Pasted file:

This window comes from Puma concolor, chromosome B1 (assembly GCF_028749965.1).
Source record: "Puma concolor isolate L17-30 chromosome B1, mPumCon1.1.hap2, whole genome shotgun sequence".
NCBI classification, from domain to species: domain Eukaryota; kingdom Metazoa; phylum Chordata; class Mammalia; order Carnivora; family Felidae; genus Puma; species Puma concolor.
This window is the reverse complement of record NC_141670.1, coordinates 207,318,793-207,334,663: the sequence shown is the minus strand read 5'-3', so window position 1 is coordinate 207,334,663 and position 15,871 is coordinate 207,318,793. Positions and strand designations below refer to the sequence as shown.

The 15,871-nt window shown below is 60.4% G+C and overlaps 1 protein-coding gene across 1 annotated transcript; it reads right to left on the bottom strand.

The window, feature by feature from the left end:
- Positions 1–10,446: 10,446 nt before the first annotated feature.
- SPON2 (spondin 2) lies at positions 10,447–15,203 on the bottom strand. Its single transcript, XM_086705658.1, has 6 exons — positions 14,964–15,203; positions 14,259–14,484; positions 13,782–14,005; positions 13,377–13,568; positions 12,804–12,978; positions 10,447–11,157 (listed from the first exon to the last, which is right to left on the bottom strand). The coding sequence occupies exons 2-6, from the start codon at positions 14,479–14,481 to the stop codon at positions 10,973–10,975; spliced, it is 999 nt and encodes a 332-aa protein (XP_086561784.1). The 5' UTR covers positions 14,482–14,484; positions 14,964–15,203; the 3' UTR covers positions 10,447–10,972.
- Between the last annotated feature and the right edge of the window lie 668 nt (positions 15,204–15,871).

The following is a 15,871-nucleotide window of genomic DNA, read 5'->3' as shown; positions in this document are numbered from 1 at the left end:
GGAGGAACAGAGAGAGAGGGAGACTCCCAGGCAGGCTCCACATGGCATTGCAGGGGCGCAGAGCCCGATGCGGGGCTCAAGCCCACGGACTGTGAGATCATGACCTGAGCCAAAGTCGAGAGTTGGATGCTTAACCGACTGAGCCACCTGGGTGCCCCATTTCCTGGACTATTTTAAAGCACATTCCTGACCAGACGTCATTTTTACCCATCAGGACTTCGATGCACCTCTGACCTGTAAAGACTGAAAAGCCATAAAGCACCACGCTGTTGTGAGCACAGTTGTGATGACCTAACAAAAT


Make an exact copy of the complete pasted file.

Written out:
This window comes from Puma concolor, chromosome B1 (assembly GCF_028749965.1).
Source record: "Puma concolor isolate L17-30 chromosome B1, mPumCon1.1.hap2, whole genome shotgun sequence".
NCBI classification, from domain to species: domain Eukaryota; kingdom Metazoa; phylum Chordata; class Mammalia; order Carnivora; family Felidae; genus Puma; species Puma concolor.
This window is the reverse complement of record NC_141670.1, coordinates 207,318,793-207,334,663: the sequence shown is the minus strand read 5'-3', so window position 1 is coordinate 207,334,663 and position 15,871 is coordinate 207,318,793. Positions and strand designations below refer to the sequence as shown.

The 15,871-nt window shown below is 60.4% G+C and overlaps 1 protein-coding gene across 1 annotated transcript; it reads right to left on the bottom strand.

The window, feature by feature from the left end:
- Positions 1–10,446: 10,446 nt before the first annotated feature.
- SPON2 (spondin 2) lies at positions 10,447–15,203 on the bottom strand. Its single transcript, XM_086705658.1, has 6 exons — positions 14,964–15,203; positions 14,259–14,484; positions 13,782–14,005; positions 13,377–13,568; positions 12,804–12,978; positions 10,447–11,157 (listed from the first exon to the last, which is right to left on the bottom strand). The coding sequence occupies exons 2-6, from the start codon at positions 14,479–14,481 to the stop codon at positions 10,973–10,975; spliced, it is 999 nt and encodes a 332-aa protein (XP_086561784.1). The 5' UTR covers positions 14,482–14,484; positions 14,964–15,203; the 3' UTR covers positions 10,447–10,972.
- Between the last annotated feature and the right edge of the window lie 668 nt (positions 15,204–15,871).

The following is a 15,871-nucleotide window of genomic DNA, read 5'->3' as shown; positions in this document are numbered from 1 at the left end:
GGAGGAACAGAGAGAGAGGGAGACTCCCAGGCAGGCTCCACATGGCATTGCAGGGGCGCAGAGCCCGATGCGGGGCTCAAGCCCACGGACTGTGAGATCATGACCTGAGCCAAAGTCGAGAGTTGGATGCTTAACCGACTGAGCCACCTGGGTGCCCCATTTCCTGGACTATTTTAAAGCACATTCCTGACCAGACGTCATTTTTACCCATCAGGACTTCGATGCACCTCTGACCTGTAAAGACTGAAAAGCCATAAAGCACCACGCTGTTGTGAGCACAGTTGTGATGACCTAACAAAAT